“How do I create a 301 redirect map?”– Frustrated SEO professional
“What is URL redirect mapping?”
Migrating a website site is tedious. Every now and then, there are changes for whatever reason – whether it’s a technical or content change. URLs are different, page titles are different and everything is all over the place. It’s a huge waste of time. Do you wish you could automate this?
Read along and you need have to worry about it anymore.
What is a 301 Redirect?
A redirect is when a URL (Uniform Resource Locator) moves a user from one page to another page inside a website. It’s like the web browser is saying go here since it’s the new location. Now, what’s a 301 redirect? 301 essentially means permanent. A website creates a 301 redirect if it won’t use the old page anymore.
If the URL needs to change, an analyst uses a 301 redirect from A to B. 301 redirects often happen in website migration. Whether migrating to a new domain or new URL structure, a marketer needs to keep track of these URLs.
So, how do you map these URLs?
What is URL Redirect Mapping?
URL redirect mapping is when you point which page becomes the new page in redirection. It’s needed when doing a site migration and it usually involves a spreadsheet with two sets of URLs.
From these sets of URLs, you need to map one page to its identical new page. Then do this method for every page manually.
Why is Redirect Mapping a Pain in the Ass?
Imagine this scenario. For whatever reason, the URLs are different. This happens in some cases.
The table above is a clean version. But imagine in the beginning you’re given a raw list of URLs. How do you map this? The green color URLs are easy to map. You extract the page path and know they are are identical. By reading the page path, you detect what the content is. This is fine and won’t take too much time.
But what if the page paths are different (the red ones)? Even by one character? Getting the similarities by page path doesn’t work anymore. Yes, you can read the URLs, but that’s prone to mistakes. I had to go inside the URLs and read the content if they’re identical.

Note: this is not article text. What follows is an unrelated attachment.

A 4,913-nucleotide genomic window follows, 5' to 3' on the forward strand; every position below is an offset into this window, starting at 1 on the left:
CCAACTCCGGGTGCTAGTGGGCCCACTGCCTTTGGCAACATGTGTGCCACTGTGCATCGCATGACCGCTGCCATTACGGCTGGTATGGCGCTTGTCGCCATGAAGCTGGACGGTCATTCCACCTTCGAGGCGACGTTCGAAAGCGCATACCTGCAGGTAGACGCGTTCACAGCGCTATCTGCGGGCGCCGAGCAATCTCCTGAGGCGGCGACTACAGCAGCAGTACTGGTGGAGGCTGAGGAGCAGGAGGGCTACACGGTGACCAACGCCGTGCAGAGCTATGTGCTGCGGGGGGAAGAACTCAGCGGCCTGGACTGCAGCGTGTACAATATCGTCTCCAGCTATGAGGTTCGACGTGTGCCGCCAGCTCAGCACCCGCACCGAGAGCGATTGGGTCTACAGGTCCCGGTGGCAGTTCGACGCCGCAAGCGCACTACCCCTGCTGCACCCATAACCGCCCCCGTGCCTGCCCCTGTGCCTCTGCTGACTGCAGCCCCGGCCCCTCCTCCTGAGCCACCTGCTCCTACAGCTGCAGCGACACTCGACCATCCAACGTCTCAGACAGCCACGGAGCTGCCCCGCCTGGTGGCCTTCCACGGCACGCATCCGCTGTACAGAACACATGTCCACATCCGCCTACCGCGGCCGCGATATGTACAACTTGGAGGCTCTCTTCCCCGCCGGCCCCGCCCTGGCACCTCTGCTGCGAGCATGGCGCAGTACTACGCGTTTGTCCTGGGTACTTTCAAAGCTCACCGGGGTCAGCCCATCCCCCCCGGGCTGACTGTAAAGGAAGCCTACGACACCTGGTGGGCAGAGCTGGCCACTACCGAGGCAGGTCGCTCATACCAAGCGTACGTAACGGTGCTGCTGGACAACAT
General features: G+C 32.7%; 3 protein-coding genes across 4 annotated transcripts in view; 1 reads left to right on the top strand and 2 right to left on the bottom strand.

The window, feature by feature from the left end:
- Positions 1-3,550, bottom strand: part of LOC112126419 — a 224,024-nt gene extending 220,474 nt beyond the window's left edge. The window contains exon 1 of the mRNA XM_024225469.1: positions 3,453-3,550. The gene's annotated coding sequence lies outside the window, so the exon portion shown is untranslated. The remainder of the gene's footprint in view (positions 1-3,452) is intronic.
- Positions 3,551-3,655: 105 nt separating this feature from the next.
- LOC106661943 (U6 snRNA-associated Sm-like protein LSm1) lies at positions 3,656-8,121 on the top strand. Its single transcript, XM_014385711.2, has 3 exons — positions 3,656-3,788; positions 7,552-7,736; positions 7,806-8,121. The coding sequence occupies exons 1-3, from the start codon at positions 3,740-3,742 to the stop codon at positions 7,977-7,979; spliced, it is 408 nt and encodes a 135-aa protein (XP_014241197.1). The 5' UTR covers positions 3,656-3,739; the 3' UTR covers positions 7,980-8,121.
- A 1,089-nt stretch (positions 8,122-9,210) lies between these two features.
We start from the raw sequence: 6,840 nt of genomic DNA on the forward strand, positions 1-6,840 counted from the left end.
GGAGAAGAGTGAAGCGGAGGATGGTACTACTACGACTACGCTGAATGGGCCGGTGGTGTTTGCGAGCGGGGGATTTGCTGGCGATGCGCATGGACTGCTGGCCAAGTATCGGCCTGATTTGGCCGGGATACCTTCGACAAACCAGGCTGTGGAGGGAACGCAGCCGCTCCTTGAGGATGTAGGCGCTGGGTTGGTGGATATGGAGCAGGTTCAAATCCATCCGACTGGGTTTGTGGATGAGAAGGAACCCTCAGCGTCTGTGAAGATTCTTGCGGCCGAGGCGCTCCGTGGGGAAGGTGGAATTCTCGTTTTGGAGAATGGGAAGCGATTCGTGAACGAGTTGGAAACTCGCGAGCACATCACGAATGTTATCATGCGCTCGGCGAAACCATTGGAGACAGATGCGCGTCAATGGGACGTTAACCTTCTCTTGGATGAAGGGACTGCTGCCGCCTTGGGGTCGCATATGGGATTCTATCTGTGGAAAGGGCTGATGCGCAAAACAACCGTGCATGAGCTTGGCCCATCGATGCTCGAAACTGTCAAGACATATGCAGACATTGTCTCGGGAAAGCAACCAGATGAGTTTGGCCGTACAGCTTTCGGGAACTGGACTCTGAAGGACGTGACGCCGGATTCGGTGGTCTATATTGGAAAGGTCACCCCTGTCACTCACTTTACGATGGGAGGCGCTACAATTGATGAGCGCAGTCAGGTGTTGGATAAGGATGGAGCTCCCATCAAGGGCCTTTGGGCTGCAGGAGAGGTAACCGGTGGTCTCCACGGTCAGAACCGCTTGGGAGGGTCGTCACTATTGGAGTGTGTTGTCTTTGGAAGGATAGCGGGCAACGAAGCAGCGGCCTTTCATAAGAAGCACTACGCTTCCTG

But what if you had to read hundreds of URLs manually? That’s a freaking nightmare that it took me at least two days to map them in a spreadsheet. Months after, because of this frustration, I built my own URL redirect mapping tool.
What This URL Redirect Mapper is NOT
This tool is not a redirect checker. It doesn’t check if a URL has a status code 200, 301, 302, or 404. Also, it doesn’t check the redirect chains. You need to look elsewhere if you need to count how many redirects a page has.
This tool is also not a URL visualizer. This tool crawls and analyzes a set of URLs. But it won’t give you a visualization of the website structure in either trees or nodes.
This tool is also not a URL redirect generator. It doesn’t generate the redirection code that’s entered to the
How to Build a Free Redirect Mapping Tool
You may use other programming languages. For this one, it’s Python. I recommend using a Jupyter notebook as there is a DataFrame involved. But you may use any text editor like Visual Studio Code or Atom if you prefer.
In the end, I’m glad about how the tool turned out. I wish the redirect mapper was invented already when I was doing site migrations. That said, let’s get into it. To Python developers reading this article, have mercy on the code if it’s not optimized. 😅
1 – Import Libraries
from bs4 import BeautifulSoup, SoupStrainer from polyfuzz import PolyFuzz import concurrent.futures import csv import pandas as pd import requests
These are the libraries to import for this tool to work. Install these libraries on your machine via
bs4 is for content scraping.
PolyFuzz is for content matching.
concurrent.futures is for fast processing.
csv for exporting to a spreadsheet.
pandas for DataFrames.
requests for content scraping.
2 – Import URLs
with open("<YOUR FIRST .TXT FILE>", "r") as file: url_list_a = [line.strip() for line in file] with open("<YOUR SECOND .TXT FILE>", "r") as file: url_list_b = [line.strip() for line in file]
Next is importing two text files the contains the list of your URLs. Create the text files on your computer in the same directory or folder that houses the code.
The URLs are imported to the code as reusable Python lists. Note that the code above are for
.txt files. And don’t forget to change
<YOUR .TXT FILE> to your actual files. You may also use a CSV file.